Gulf News | 3 April 2011
by Jasim Ali
Food gap or the difference between exports and imports of foodstuffs continues to rise steadily as far as Arab economies are concerned. The latest credible statistics put the deficit at $27 billion (Dh99 billion) in 2010, up from $23 billion only in 2008. Worse, the figure is subject to rise further in the years to come amid the absence of viable solutions to the situation.
The rising deficit reflects the hard facts including the growing population from 335 million in 2008 to 350 million in 2010. The combined population of the Arab countries is projected to increase to about 500 million by 2025 due to 2.3 per cent yearly growth.
Other factors for stronger demand include improved living conditions thanks partly to wider access to health services, and thereby higher demand to meet the needs. Other factors include problems with productivity on the one hand and relatively high costs of farm equipment on the other.
By one account, self-sufficiency amounts to 50 per cent of total food consumption. More specifically, self-sufficiency for products such as cereals, wheat, barley and cooking oil ranges between 30 per cent and 55 per cent.
Interestingly, the Gulf Cooperation Council (GCC) countries stand out by accounting for around 40 per cent of the food import bill of the Arab world, reflecting the need and prosperity among other factors. Undoubtedly, the figure is not commensurate with population, as the GCC countries have only 11 per cent of the Arab population.
Nevertheless, such statistics partly reflect certain facts of GCC countries including the persistent tendency for imports to satisfy needs. GCC food imports are likely to grow steadily in years to come reflecting the rise in demand.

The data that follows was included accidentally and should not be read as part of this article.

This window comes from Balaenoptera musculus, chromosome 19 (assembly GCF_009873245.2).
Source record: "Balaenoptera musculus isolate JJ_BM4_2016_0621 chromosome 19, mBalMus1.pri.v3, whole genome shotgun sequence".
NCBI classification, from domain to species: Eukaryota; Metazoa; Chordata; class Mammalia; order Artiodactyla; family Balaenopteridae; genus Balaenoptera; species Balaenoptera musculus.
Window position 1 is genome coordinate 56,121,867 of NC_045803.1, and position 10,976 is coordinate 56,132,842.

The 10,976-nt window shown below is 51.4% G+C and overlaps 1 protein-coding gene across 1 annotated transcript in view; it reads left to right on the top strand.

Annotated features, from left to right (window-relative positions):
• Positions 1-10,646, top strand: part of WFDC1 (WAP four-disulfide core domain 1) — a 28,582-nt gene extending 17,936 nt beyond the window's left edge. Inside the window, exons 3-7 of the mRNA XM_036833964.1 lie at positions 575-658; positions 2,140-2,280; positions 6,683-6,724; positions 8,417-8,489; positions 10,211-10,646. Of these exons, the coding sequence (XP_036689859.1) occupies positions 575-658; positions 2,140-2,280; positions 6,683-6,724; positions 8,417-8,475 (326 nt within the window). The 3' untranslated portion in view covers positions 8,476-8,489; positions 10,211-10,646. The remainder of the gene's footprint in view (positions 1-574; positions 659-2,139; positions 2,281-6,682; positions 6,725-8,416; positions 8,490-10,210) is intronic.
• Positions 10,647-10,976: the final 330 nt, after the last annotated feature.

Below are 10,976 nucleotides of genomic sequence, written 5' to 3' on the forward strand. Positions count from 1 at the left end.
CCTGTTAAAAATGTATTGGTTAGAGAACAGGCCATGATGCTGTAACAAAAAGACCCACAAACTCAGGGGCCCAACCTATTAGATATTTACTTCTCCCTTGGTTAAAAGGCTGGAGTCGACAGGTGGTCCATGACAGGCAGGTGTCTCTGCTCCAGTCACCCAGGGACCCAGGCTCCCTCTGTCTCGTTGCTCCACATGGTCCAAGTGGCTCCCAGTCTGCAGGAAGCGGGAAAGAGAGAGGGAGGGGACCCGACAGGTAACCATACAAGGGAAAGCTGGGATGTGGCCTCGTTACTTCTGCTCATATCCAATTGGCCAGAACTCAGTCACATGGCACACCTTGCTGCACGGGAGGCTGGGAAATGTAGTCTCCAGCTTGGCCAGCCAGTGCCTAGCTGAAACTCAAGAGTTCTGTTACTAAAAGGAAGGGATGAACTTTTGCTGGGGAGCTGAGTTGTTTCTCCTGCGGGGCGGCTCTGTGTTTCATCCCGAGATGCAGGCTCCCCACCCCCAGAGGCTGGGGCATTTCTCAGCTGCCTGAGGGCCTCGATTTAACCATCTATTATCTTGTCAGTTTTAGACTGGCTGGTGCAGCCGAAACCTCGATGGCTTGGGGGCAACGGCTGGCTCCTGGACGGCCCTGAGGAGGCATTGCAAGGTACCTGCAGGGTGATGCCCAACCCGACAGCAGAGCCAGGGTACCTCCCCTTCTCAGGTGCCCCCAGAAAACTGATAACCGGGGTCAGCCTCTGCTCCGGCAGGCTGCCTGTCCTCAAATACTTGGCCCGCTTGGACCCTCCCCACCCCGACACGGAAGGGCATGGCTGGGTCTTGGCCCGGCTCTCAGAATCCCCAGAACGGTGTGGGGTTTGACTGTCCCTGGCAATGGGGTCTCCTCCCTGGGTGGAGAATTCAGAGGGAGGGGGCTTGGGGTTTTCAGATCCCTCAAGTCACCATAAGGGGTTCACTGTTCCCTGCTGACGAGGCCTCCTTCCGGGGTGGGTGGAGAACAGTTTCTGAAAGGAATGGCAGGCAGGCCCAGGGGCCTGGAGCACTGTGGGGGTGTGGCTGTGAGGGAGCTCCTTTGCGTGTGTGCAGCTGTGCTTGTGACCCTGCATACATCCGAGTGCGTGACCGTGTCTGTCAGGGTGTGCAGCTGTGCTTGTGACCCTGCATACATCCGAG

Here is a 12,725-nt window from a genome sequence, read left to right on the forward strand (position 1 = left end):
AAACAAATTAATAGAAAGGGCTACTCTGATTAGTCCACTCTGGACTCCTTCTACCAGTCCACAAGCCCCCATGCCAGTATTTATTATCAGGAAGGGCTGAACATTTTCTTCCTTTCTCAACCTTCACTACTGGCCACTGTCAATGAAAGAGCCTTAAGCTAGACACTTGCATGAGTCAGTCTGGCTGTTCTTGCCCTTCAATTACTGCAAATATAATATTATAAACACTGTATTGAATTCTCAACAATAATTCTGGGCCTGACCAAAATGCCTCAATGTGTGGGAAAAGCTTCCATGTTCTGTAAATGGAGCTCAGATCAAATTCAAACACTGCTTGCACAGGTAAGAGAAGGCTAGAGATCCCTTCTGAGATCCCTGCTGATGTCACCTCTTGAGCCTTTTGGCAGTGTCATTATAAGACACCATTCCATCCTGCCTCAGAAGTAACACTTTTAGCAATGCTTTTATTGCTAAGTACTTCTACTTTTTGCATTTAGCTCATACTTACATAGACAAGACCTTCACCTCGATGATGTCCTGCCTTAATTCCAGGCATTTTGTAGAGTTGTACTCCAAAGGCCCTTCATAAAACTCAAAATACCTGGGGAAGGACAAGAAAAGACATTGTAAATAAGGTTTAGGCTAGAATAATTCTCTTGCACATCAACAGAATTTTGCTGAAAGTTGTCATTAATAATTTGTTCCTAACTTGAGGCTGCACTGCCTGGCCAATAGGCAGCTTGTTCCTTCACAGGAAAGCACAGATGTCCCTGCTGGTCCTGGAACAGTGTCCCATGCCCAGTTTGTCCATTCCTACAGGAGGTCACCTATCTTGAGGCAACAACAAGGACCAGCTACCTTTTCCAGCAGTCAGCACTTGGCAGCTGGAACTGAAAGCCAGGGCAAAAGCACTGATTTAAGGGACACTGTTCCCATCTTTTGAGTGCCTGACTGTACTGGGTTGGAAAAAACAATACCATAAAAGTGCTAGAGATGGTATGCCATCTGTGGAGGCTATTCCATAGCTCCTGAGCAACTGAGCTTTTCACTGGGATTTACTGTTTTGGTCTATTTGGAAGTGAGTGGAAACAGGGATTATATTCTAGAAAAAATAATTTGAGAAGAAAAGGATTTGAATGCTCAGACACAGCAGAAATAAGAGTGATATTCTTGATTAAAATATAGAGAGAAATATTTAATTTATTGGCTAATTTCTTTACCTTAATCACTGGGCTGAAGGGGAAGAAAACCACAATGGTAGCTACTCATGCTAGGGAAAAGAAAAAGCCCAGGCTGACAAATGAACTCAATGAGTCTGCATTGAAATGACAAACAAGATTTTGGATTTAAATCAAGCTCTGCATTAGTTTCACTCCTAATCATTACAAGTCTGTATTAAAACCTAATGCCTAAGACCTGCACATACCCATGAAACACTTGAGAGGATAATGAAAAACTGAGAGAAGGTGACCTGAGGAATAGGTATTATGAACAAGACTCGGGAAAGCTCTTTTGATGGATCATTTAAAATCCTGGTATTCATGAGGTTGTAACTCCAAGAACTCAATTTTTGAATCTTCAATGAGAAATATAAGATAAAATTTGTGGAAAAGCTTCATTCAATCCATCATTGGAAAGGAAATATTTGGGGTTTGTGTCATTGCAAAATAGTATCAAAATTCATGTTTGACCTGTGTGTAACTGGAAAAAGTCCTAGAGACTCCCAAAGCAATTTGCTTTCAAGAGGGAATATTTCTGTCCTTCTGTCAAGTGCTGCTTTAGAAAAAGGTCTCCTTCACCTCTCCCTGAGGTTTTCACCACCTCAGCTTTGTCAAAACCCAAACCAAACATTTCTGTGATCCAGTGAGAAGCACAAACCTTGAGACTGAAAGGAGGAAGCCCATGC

For example, Saudi Arabia's imports of wheat stand to reach 2.6 million tonnes in 2011, up from around 2 million tonnes in 2010. The figure is likely to reach 3 million tonnes by 2015.
Sadly, there is little the Arab countries can do regarding the realities of limited water resources and arable land. For instance, it is believed that merely 10 per cent of the land in GCC countries is arable, primarily located in Saudi Arabia.
Nevertheless, new technologies in this fast moving world could help bridge the gap between consumption and production of foodstuffs.
Undoubtedly, support for local production could only come at the cost of scarce public funds. According to the Gulf Research Centre, production of a tonne of barley requires 1,212 cubic metres of ground water reserves in Saudi Arabia, considerably higher than the global average.
Yet, in a far cry from the policies of the 1970s and 1980s, Saudi Arabia is no longer insisting on growing different types of crops on its farmlands due to the cost factor.
As a partial solution, the GCC countries, the main importers of foodstuffs, have generally opted to explore investment opportunities in farmland abroad.
The UAE and Saudi Arabia are particularly active in this respect. For instance, the UAE has purchased thousands of acres of arable land in Sudan to grow products for the home market. Also, Bahraini investors help meet demand in the kingdom from farmland bought in Thailand and the Philippines.
Yet development of a pan-Arab framework to bridge the food gap is not possible in the foreseeable future due to socio-political realities. Unfortunately, relationships among some Arab countries are anything but cordial, something displayed during the recent turmoil in several Mena countries including Tunisia, Egypt and Libya. Nevertheless, the future could hide new answers for the food gap in the Arab world.
The writer is a Member of Parliament in Bahrain.